Original post date: June 04, 2013
Article by: Sam Staley
At least pedicab operators in Columbus, Ohio are honest about what they expect out of the city’s licensing process: Purging the city of competition. The city is about to adopt regulations that, among other things, limit the number of legally operated pedicabs to 40. Pedicabs are three wheeled, pedal-powered vehicles, and they are popular in downtown areas and entertainment districts. Columbus officials estimate that between 25 and 30 currently operate in their city (and Tallahassee recently had its first entry into its local downtown travel market).
The primary advocates for these caps are not customers–how many customers want their options to be limited? Rather, it’s the current pedicab operators in Ohio complaing about “out of town” companies and drivers swooping in during major events to take customers to their destinations. According to the Columbus Dispatch (June 4, 2013),
“Pedicab operators say the licenses will help legitimize an industry that has grown in the past five years and, they hope, ward off out-of-town operators who swoop in during large events such as Ohio State University football games. The code would limit the number of licenses it issues to restrict outside companies from coming into Columbus.”
Of course, these large scale events are exactly when large number of pedicabs (and taxis) are needed. Part-time operators are crucial to smooth functioning cab markets, whether conventional taxis or pedicabs. Without them, customers are literally left on the curb. Ironically, this hamstrings the ability of cities and downtowns to promote a vibrant, walkable street life because it limits the services available to visitors.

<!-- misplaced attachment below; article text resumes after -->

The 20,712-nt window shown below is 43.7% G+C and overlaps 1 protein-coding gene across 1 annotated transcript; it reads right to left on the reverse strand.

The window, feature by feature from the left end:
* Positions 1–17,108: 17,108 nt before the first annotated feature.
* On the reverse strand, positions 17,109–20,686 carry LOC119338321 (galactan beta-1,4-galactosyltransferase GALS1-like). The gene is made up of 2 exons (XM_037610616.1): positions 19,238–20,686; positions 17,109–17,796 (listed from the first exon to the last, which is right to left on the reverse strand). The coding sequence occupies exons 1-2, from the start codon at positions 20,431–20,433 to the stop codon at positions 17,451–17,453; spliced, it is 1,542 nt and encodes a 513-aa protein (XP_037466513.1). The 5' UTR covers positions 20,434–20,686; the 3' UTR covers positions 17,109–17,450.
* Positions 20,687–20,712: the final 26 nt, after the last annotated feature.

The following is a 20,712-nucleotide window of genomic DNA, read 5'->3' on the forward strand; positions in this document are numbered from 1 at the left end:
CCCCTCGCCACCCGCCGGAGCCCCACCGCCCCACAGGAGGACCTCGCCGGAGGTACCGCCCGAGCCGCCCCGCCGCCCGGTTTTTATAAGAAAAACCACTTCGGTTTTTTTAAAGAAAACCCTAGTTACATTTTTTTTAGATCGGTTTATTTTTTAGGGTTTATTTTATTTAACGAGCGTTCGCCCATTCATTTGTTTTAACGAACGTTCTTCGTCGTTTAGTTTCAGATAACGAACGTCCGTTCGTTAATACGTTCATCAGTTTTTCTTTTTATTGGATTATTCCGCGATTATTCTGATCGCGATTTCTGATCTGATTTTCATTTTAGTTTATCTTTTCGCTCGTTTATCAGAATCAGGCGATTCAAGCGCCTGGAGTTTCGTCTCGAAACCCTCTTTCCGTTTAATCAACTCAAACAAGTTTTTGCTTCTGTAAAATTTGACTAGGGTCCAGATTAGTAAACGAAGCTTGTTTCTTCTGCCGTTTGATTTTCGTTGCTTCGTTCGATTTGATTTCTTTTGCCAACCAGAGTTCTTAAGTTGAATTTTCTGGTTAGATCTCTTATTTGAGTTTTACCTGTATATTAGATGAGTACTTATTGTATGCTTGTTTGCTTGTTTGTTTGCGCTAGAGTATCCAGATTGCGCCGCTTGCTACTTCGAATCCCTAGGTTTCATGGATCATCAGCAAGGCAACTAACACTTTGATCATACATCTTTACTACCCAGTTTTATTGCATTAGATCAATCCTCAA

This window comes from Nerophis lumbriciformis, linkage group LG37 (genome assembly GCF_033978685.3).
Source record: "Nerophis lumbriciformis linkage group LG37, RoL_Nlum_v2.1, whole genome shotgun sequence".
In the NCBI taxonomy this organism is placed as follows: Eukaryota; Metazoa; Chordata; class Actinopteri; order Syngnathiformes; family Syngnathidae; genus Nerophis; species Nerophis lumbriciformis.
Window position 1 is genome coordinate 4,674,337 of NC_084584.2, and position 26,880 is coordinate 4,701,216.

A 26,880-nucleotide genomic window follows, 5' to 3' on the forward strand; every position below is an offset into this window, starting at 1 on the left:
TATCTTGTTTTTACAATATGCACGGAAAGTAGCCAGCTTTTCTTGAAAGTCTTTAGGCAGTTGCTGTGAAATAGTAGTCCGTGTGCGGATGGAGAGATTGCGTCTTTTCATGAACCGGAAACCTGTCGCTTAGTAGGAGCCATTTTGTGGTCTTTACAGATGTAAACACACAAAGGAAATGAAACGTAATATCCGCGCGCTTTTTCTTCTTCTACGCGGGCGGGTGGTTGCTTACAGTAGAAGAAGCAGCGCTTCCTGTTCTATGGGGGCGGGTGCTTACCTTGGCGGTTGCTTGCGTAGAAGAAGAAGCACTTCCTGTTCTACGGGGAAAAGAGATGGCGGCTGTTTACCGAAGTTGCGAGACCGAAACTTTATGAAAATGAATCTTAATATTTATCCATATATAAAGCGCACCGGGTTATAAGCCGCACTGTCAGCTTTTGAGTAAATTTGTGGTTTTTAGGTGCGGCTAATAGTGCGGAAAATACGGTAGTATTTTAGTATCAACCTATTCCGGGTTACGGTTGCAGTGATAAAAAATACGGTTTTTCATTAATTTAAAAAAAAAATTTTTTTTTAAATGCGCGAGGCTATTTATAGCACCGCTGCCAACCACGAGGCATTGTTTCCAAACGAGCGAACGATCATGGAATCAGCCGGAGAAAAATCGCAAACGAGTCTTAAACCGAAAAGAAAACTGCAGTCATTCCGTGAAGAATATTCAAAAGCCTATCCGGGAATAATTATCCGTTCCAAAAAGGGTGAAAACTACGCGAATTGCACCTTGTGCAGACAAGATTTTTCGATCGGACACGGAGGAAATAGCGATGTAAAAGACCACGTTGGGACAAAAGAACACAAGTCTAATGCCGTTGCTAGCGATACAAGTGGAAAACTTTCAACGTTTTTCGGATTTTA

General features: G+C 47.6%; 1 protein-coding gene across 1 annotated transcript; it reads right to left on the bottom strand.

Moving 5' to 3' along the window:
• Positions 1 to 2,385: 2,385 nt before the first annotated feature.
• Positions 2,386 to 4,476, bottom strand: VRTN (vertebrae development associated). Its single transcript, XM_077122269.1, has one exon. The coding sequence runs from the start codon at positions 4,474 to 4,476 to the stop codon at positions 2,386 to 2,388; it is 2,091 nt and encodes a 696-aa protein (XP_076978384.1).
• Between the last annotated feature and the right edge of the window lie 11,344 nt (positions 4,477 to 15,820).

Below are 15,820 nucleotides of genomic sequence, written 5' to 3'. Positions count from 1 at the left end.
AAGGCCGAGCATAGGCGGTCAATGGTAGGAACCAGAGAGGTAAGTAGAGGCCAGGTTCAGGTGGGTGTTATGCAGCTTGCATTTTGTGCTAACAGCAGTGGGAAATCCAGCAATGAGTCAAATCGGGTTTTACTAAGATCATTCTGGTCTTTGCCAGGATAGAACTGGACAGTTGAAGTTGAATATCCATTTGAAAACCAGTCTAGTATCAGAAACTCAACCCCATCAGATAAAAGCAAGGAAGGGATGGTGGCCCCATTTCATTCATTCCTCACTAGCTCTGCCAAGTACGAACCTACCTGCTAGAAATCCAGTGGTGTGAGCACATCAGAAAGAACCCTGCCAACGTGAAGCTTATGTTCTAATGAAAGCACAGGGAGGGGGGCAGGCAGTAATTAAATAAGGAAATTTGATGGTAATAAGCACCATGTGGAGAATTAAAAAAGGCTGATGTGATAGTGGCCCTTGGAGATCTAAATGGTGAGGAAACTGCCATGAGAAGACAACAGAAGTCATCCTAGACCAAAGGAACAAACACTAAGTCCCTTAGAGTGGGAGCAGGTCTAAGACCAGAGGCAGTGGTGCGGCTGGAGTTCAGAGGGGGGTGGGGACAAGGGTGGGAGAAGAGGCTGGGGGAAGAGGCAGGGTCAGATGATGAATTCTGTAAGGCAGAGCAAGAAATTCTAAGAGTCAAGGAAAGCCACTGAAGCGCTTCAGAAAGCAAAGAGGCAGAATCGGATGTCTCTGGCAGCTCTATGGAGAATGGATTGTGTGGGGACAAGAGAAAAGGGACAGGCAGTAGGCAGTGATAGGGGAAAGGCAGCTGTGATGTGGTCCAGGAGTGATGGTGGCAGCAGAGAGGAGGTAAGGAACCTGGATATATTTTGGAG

Understandably, pedicab operators are worried about their revenues. What makes the taxi (and now pedicab) market different is the degree to which local regulators are willing to tilt the market in favor of existing operators and against consumers and entrepreneurial start ups. In too many cities, the experience of taxicab licensing shows that the effects of caps and other regulations limiting entry has been to concentrate ownership in a few large companies and limit the availability and diversity of services available to customers.
Unfortunately, if Columbus pedicab operators get their way, city officials will do their part to ensure the traveling public is likely to get the short end of the stick.